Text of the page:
Bed tax nixed; fire bonds approved

Posted: Wednesday, October 05, 2005

Kenai Peninsula voters sent a proposed bed tax proposition down to resounding defeat Tuesday, saying no to a 4 percent sales tax on accommodations at hotels, motels and bed and breakfast operations.

Voters in the Central Emergency Service Area, meanwhile, agreed by a wide margin to support a $2.5 million bond package that will pay for planning, as well as building and equipping a new fire station in Kasilof and renovating another station in Funny River.

Proposition 1, the transient accommodations or "bed tax," was to apply to rooms rented for less than 30 consecutive days. It would have been added to the existing borough sales tax. The actual annual rate would have been determined during the yearly budget process. Some 75 percent of the estimated $900,000 the tax was expected to generate each year was to go into the general fund. The rest was to go into a special fund to be available for tourism marketing efforts.

Lodging business owners, especially around Homer, opposed the proposed tax, arguing it was unfair and would drive business away. As it turned out, that was the prevailing opinion over much of the Kenai Peninsula Borough. Proposition 1 failed by a wide margin. With all 26 precincts reporting, "no" votes outdistanced "yes" votes by 55.3 percent to 44.7 percent, or 4,866 to 3,931 respectively.

Jon Faulkner, a Kenai Peninsula hotelier, said he was somewhat amazed that Proposition 1, which he opposed, had indeed gone down to defeat. With Proposition 5, a measure to roll back and cap the borough sales tax also on the ballot, pundits had predicted the bed tax would be a certainty to pass, he said.

The negative vote was a clear message to borough government, Faulkner said.

"I think that voters are tired of increased government spending that isn't justified and this is a wake-up call, big time," he said.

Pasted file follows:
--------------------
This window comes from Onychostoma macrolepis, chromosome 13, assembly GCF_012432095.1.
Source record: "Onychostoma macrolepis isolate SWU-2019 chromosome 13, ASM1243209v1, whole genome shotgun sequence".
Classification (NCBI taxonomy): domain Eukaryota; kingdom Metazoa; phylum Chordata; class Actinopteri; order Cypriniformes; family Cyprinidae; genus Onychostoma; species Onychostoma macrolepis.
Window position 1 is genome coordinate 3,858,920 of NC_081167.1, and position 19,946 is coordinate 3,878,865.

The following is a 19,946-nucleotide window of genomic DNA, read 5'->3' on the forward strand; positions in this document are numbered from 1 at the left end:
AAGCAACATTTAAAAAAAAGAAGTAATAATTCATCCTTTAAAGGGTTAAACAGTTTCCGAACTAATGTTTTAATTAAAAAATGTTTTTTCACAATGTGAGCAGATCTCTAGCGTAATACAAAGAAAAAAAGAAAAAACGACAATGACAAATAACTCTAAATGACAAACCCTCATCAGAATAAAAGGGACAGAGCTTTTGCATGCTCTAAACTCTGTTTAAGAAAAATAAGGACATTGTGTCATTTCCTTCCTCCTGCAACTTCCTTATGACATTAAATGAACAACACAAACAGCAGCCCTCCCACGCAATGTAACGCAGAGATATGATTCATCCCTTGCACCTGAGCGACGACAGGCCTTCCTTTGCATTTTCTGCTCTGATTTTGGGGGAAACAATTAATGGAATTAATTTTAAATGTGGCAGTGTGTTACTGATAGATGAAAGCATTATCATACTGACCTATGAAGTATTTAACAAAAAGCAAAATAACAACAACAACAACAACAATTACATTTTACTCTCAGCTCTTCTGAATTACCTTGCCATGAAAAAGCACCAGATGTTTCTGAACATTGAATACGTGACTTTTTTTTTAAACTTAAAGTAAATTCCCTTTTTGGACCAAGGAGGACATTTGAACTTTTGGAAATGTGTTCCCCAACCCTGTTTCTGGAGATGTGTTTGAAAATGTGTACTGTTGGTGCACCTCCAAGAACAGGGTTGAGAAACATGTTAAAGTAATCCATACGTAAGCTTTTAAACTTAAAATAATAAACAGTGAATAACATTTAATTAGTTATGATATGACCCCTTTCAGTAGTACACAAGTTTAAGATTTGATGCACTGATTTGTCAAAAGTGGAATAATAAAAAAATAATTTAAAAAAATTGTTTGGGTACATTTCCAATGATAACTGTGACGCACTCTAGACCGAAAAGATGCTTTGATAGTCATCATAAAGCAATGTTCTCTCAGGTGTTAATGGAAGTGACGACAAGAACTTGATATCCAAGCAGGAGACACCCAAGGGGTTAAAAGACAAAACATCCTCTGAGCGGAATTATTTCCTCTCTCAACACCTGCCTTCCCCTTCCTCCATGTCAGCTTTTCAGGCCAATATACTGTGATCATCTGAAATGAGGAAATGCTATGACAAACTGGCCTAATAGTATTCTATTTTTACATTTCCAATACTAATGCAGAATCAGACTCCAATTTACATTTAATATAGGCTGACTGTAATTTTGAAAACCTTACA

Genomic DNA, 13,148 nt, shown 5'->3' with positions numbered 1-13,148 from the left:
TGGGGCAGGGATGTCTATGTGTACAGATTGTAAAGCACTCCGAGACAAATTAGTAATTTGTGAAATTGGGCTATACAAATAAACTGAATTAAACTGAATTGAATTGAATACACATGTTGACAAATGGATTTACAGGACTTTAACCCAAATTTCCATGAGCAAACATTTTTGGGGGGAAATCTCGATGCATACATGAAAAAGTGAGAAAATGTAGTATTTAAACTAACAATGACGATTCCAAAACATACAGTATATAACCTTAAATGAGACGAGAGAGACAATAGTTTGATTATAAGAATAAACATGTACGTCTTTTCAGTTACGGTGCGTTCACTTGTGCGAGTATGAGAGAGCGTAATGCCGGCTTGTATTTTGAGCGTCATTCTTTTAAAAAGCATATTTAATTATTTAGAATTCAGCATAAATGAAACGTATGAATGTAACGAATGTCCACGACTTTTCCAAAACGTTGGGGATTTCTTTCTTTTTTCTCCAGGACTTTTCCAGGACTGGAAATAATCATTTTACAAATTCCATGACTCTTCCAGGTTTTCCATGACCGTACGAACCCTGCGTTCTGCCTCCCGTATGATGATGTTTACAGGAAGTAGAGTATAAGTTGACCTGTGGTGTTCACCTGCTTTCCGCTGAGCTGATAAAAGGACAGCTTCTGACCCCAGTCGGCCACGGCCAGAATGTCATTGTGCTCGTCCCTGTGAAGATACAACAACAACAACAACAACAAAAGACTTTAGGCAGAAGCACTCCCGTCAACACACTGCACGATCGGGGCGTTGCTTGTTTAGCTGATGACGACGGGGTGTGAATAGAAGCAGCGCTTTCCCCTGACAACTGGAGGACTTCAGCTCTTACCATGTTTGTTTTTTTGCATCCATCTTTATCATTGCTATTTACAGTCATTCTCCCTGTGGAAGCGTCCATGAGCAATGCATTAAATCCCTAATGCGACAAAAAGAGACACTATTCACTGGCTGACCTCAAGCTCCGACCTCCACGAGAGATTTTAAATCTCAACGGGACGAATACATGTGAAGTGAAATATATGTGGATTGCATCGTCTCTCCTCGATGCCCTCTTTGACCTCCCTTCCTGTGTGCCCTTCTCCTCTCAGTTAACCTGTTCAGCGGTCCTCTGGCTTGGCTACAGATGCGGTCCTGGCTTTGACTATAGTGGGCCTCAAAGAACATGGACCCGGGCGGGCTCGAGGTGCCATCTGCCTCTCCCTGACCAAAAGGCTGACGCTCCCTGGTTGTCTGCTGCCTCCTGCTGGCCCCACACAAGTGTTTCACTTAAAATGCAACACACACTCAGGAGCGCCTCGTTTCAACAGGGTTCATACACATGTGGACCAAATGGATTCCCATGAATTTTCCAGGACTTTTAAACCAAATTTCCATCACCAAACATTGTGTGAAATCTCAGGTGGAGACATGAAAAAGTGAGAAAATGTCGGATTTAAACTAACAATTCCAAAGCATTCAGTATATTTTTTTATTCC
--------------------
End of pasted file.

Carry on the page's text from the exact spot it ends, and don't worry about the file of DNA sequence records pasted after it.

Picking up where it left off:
He said the demise of Prop 1 and the success of Prop 5 confront borough government with the "perfect storm."

"I think this is a clear indication that the borough assembly didn't listen to the public," he said. "I don't blame the public. I blame the assembly. They were out of touch on this issue. A bed tax would hurt the tourist industry and the plan to spend the money was not well justified."

Proposition 2, meanwhile, enjoyed a nearly two-to-one approval rate. Nearly 60 percent of voters in the Central Emergency Service Area said yes to the bond package.

The bond debt will be paid for by property taxes levied on taxable property located within the Central Emergency Service Area. Based on 2005 tax year assessed values, that will cost property owners about $15 a year on each $100,000 of property value they own.

The success of Proposition 2 was predictable. In 2004, voters approved expanding fire protection and emergency medical service to include Funny River and the Kasilof-Cohoe-Clam Gulch areas.

A Kasilof station was seen as a way to reduce response times by emergency personnel. Likewise, renovations to the Funny River station would include facilities for staffing the station, thus reducing response times.

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